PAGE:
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RLA slams Shelter’s ‘extravagant claims’ about housing standards

The Residential Landlords Association (RLA) has once again defended the private rented sector (PRS) after Shelter’s latest analysis of housing trends in Britain claimed that four in 10 British homes are not up to standard, with the problem most acute in the PRS.

The RLA slammed Shelter’s ongoing assault on the PRS as ‘plain wrong’, as it suggests that the sector is not fit for purpose as private sector tenants are more likely to face insecurity as a result of short term tenancies. 

The RLA pointed out that the PRS provides a crucial service to a growing and varied demographic of tenants, as illustrated by recent research which revealed that 82% of tenants in the private sector are satisfied with their accommodation, higher than in the social rented sector.


Shelter’s analysis of housing trends in England suggests that tenants face instability as a result of short term tenancies. However, the RLA pointed out that the most recent English Housing Survey shows that tenants are on average living in their homes for four years, and a version of the survey published last year showed that just 8% of tenancies are ended by the landlord.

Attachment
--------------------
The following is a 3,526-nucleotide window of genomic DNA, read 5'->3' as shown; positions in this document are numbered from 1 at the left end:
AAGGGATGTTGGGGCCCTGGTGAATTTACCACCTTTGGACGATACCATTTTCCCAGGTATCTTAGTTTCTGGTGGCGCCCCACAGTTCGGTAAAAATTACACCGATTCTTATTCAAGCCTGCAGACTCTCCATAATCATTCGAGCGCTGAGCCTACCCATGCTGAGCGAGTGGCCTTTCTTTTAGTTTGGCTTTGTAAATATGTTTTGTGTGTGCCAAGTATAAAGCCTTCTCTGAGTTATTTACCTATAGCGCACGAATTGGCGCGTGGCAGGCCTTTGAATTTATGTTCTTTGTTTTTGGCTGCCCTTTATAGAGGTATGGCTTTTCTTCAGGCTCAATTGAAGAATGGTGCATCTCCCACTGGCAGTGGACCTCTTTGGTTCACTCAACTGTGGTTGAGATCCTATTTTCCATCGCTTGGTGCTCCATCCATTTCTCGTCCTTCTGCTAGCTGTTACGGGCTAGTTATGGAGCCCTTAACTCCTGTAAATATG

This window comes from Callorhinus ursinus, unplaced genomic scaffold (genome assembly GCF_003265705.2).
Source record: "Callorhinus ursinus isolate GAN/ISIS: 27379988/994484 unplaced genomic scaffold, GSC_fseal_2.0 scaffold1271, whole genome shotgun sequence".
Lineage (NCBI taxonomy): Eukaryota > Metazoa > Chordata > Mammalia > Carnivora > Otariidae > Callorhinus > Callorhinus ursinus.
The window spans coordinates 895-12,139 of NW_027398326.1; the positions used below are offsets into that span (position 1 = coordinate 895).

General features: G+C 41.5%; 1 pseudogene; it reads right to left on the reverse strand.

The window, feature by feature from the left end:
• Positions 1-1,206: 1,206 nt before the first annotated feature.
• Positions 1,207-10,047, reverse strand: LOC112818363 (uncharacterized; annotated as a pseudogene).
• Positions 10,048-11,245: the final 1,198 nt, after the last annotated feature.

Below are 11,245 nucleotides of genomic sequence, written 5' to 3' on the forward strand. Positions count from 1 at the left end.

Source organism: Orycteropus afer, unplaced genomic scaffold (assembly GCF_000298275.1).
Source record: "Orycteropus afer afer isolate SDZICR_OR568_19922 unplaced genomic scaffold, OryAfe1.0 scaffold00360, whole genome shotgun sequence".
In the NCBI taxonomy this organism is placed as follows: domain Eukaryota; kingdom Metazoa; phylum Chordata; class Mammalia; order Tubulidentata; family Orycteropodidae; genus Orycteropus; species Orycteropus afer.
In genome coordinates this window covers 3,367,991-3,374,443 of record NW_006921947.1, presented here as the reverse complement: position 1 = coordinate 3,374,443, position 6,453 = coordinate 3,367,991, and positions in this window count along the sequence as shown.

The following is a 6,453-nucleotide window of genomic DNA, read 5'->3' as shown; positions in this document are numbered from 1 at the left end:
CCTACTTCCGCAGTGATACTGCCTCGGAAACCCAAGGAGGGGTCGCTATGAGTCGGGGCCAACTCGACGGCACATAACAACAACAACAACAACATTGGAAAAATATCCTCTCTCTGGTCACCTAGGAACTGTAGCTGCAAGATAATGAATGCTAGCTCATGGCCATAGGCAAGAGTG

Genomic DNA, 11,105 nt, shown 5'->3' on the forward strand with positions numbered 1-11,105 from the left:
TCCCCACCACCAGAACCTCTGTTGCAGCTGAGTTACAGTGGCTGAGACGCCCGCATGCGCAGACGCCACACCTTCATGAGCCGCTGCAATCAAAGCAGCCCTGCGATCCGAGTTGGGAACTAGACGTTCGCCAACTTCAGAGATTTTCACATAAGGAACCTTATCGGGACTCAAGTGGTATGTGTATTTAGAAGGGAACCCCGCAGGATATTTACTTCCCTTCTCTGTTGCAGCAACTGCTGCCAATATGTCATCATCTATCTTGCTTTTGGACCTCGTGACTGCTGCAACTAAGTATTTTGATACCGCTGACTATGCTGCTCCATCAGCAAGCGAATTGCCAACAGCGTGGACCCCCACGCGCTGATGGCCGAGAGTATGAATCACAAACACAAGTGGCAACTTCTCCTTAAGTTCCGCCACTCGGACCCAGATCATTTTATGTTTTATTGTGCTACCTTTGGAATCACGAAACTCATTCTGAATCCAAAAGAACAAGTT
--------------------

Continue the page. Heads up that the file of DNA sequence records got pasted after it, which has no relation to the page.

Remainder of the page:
The RLA’s vice chairman, Chris Town, commented: “Shelter is once again making extravagant claims about the standard of all housing in Britain, let alone private rented property.

“Though we share Shelter’s ambition for every rented home to be of a decent standard the answer is not more regulation.

“With over 400 regulations covering the sector, what is needed is not new powers but better enforcement of existing powers to root out the crooks, rather than tying the majority of good landlords up in excessive red tape.

“The most effective way of ensuring housing is affordable is to increase supply. We hope Shelter will support landlords in calling on the Government to change recent tax policies and on councils to scrap ineffective, but costly, licensing schemes all of which discourage investment.”

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    we should all write to charity commissioners as shelter is pursuing a political agenda?


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